By Bert Eljera
LAS VEGAS – With winter and the flu season coming up, about 200 people, mostly Filipino-Americans, availed of free flu shots on Saturday provided by doctors and nurses at the Seafood City in Las Vegas.
A partnership of the Philippine Medical Association of Nevada and the Philippine Nurses Association, Las Vegas Chapter, the clinic was held as an educational tool as well as a community service to the community, organizers say.
“It’s our way of giving back to the community,” said Cristy Sampal, a clinical educator at University Medical Center, and president of PNA-Las Vegas. “We also want to encourage healthful practices among our people.”
A resident of Las Vegas for the past 21 years, Sampal said the free clinic was also intended to project a positive image of Filipino nurses, and showcase their skills and professionalism.
Her group has about 60 active members, with nurses comprising a big segment of the estimated 50,000 or so Filipinos in Las Vegas, the largest Asian group in the city and in the state of Nevada.
Tess Melocoton, who heads the Philippine Medical Association, Las Vegas, said the free flu shots have been conducted every year for the past several years now as a joint project with the nurses.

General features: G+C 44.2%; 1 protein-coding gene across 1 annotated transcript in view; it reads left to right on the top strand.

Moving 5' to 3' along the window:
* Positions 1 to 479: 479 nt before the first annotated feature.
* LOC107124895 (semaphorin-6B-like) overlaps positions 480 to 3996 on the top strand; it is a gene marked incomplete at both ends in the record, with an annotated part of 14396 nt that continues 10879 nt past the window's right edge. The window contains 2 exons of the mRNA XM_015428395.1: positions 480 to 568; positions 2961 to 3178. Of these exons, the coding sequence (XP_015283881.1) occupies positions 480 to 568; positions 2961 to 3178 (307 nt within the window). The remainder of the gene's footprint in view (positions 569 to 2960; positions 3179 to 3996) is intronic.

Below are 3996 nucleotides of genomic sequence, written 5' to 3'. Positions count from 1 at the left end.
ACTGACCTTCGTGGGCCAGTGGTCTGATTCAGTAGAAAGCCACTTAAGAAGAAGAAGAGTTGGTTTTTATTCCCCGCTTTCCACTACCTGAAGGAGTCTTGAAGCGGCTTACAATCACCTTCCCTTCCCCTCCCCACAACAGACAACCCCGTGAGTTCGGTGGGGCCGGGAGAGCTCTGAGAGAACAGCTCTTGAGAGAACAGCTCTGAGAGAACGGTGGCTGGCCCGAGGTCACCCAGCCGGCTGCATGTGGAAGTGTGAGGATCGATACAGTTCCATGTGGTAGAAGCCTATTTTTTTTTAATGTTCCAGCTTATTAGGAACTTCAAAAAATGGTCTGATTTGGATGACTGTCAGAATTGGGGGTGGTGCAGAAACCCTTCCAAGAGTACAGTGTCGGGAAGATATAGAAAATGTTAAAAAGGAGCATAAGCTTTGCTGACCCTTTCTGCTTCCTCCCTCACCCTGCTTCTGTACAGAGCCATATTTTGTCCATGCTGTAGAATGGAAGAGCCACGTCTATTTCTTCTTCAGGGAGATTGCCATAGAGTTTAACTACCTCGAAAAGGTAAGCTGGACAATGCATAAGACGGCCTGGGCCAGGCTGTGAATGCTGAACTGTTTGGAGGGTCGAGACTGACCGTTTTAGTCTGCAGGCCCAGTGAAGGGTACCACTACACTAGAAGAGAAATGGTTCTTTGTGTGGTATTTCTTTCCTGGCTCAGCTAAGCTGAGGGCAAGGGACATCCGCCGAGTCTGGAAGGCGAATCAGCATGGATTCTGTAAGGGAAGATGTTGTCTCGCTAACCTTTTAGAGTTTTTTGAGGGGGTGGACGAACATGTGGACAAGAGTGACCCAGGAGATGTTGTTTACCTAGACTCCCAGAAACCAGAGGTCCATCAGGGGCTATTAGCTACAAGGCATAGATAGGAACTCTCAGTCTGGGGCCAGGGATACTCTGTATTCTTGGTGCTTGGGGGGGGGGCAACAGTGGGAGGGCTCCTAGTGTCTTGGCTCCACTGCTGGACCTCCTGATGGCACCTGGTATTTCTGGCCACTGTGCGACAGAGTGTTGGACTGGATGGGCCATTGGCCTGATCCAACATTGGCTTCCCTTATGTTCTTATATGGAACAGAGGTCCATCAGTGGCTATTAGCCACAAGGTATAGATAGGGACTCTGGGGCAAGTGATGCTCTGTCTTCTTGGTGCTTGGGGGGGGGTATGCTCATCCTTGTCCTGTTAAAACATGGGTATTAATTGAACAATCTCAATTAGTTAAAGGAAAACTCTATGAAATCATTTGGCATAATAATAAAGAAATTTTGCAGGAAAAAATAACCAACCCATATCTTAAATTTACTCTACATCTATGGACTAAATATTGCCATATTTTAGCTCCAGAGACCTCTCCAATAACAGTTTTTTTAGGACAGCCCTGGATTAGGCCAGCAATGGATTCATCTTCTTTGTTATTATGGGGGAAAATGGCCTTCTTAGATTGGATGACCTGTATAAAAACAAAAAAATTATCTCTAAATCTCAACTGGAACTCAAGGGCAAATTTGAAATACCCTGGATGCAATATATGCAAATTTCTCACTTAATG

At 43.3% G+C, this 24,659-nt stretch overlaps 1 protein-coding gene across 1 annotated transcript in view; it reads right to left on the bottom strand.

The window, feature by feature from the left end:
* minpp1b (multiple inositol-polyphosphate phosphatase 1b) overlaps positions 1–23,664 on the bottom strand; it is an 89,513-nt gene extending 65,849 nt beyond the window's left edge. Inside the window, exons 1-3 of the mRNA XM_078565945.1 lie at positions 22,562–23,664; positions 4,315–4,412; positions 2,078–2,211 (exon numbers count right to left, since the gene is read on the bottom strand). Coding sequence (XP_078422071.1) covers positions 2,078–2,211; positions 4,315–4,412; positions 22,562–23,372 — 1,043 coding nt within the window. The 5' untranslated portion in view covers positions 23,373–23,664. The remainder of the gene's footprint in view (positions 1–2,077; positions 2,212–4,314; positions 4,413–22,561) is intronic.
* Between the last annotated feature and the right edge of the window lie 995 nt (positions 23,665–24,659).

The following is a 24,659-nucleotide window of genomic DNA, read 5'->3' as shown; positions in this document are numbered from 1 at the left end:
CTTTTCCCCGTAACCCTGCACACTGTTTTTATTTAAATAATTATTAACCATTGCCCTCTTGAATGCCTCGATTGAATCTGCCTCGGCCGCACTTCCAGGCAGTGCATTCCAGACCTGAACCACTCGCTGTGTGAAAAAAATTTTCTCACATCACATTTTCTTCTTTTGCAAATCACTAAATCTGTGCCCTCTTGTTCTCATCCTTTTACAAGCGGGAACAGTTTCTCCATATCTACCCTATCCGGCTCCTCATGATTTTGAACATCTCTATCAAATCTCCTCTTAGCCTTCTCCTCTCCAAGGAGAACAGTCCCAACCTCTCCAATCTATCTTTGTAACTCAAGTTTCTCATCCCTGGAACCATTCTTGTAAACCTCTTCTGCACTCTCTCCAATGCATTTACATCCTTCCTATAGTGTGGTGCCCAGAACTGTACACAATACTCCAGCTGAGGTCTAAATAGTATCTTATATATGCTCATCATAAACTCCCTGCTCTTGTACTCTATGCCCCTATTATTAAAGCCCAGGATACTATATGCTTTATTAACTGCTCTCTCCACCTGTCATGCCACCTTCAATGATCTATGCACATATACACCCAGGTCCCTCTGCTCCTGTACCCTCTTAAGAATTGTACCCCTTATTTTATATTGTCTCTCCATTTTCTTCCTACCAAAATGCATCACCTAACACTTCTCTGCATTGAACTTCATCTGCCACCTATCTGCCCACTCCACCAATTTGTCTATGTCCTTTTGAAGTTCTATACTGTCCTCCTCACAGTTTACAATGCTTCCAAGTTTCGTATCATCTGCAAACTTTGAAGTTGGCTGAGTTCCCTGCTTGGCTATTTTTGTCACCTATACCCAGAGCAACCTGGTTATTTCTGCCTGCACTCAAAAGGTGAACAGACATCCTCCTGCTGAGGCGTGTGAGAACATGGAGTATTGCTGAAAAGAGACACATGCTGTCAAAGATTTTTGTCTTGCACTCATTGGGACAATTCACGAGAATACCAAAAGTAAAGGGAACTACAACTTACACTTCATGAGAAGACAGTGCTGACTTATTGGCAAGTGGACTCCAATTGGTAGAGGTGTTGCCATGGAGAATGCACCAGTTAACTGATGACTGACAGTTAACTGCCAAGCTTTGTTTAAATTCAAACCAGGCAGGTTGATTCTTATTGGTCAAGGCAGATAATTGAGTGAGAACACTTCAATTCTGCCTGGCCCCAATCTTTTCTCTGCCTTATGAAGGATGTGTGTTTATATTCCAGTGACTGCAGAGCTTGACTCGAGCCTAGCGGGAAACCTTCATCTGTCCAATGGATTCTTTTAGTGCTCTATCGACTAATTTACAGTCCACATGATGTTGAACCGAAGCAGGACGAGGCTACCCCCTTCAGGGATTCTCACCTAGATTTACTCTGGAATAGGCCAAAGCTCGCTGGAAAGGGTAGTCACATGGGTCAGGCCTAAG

Also involved was the University of the East-Ramon Magsaysay Medical Center Alumni Association, the Southern Nevada Health District, the Las Vegas Lion’s Club, and several sponsors, including Jollibee and Seafood City.
“With many in our community having little or no health insurance, something like this goes a long way in safeguarding the health of our people,” she said. “As health professionals, we’re glad that we can be of help.”
Elvis Sampal, a nurse and husband of Cristy Sampal, said that of the 200 or so who got their flu shots, mostly with Filipinos, but were of varying ages.
“Most were adults, but there were some kids too, and we gave them flu mist,” he said.
Although the shots were free, the “patients” were asked to provide some medical information, including allergies, asthma, or other chronic ailments, and personal information, such as name, address and age.
“It’s free, so I might as well take advantage of it,” said Michelinne Camins, who was shopping at Seafood City, a popular grocery store among Filipino-Americans.
“Plus, I know that I need it,” said Camins, 22, mother of a two-year-old, and a nursing student.
Liza Burks , who also got a flu vaccine, said she was thankful for the nurses and doctors who provided the free clinic.
This is good thing that they are doing,” Burks said. “With the cost of health-care, something free like this really helps the community.”
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